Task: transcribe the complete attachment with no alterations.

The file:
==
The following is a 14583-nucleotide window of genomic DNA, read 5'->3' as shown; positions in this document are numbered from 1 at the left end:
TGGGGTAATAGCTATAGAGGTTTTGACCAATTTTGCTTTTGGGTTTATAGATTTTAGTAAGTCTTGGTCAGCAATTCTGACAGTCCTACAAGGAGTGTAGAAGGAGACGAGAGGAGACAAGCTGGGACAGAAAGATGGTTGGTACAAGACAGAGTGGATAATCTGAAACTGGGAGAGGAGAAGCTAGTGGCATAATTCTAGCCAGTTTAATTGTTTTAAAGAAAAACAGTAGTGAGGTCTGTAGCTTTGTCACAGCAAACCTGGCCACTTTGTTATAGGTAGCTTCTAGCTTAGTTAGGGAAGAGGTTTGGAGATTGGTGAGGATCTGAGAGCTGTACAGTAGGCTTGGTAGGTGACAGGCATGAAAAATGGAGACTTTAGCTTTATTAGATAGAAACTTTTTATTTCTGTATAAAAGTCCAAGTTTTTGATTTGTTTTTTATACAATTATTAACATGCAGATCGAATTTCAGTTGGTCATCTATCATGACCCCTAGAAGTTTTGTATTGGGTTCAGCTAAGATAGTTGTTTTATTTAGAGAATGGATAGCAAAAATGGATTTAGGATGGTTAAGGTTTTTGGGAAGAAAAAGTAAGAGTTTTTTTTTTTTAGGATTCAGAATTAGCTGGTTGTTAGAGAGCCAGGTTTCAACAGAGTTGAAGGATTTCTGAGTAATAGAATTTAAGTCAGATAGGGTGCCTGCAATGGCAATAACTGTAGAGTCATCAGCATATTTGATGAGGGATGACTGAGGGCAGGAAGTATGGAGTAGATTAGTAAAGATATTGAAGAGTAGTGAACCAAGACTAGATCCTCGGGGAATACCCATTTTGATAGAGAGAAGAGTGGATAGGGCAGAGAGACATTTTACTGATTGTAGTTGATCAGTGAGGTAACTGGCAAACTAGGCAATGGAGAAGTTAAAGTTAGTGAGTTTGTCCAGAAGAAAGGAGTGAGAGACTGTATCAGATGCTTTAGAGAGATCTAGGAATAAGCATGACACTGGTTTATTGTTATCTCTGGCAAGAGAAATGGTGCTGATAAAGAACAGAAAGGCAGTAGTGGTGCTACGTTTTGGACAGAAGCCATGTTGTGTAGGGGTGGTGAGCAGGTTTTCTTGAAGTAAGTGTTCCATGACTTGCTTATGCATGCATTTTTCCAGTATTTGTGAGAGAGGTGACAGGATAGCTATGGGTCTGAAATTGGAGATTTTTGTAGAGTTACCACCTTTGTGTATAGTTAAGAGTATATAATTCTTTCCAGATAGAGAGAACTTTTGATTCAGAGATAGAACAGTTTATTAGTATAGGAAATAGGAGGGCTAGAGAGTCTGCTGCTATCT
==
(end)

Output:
The following is a 14583-nucleotide window of genomic DNA, read 5'->3' as shown; positions in this document are numbered from 1 at the left end:
TGGGGTAATAGCTATAGAGGTTTTGACCAATTTTGCTTTTGGGTTTATAGATTTTAGTAAGTCTTGGTCAGCAATTCTGACAGTCCTACAAGGAGTGTAGAAGGAGACGAGAGGAGACAAGCTGGGACAGAAAGATGGTTGGTACAAGACAGAGTGGATAATCTGAAACTGGGAGAGGAGAAGCTAGTGGCATAATTCTAGCCAGTTTAATTGTTTTAAAGAAAAACAGTAGTGAGGTCTGTAGCTTTGTCACAGCAAACCTGGCCACTTTGTTATAGGTAGCTTCTAGCTTAGTTAGGGAAGAGGTTTGGAGATTGGTGAGGATCTGAGAGCTGTACAGTAGGCTTGGTAGGTGACAGGCATGAAAAATGGAGACTTTAGCTTTATTAGATAGAAACTTTTTATTTCTGTATAAAAGTCCAAGTTTTTGATTTGTTTTTTATACAATTATTAACATGCAGATCGAATTTCAGTTGGTCATCTATCATGACCCCTAGAAGTTTTGTATTGGGTTCAGCTAAGATAGTTGTTTTATTTAGAGAATGGATAGCAAAAATGGATTTAGGATGGTTAAGGTTTTTGGGAAGAAAAAGTAAGAGTTTTTTTTTTTTAGGATTCAGAATTAGCTGGTTGTTAGAGAGCCAGGTTTCAACAGAGTTGAAGGATTTCTGAGTAATAGAATTTAAGTCAGATAGGGTGCCTGCAATGGCAATAACTGTAGAGTCATCAGCATATTTGATGAGGGATGACTGAGGGCAGGAAGTATGGAGTAGATTAGTAAAGATATTGAAGAGTAGTGAACCAAGACTAGATCCTCGGGGAATACCCATTTTGATAGAGAGAAGAGTGGATAGGGCAGAGAGACATTTTACTGATTGTAGTTGATCAGTGAGGTAACTGGCAAACTAGGCAATGGAGAAGTTAAAGTTAGTGAGTTTGTCCAGAAGAAAGGAGTGAGAGACTGTATCAGATGCTTTAGAGAGATCTAGGAATAAGCATGACACTGGTTTATTGTTATCTCTGGCAAGAGAAATGGTGCTGATAAAGAACAGAAAGGCAGTAGTGGTGCTACGTTTTGGACAGAAGCCATGTTGTGTAGGGGTGGTGAGCAGGTTTTCTTGAAGTAAGTGTTCCATGACTTGCTTATGCATGCATTTTTCCAGTATTTGTGAGAGAGGTGACAGGATAGCTATGGGTCTGAAATTGGAGATTTTTGTAGAGTTACCACCTTTGTGTATAGTTAAGAGTATATAATTCTTTCCAGATAGAGAGAACTTTTGATTCAGAGATAGAACAGTTTATTAGTATAGGAAATAGGAGGGCTAGAGAGTCTGCTGCTATCT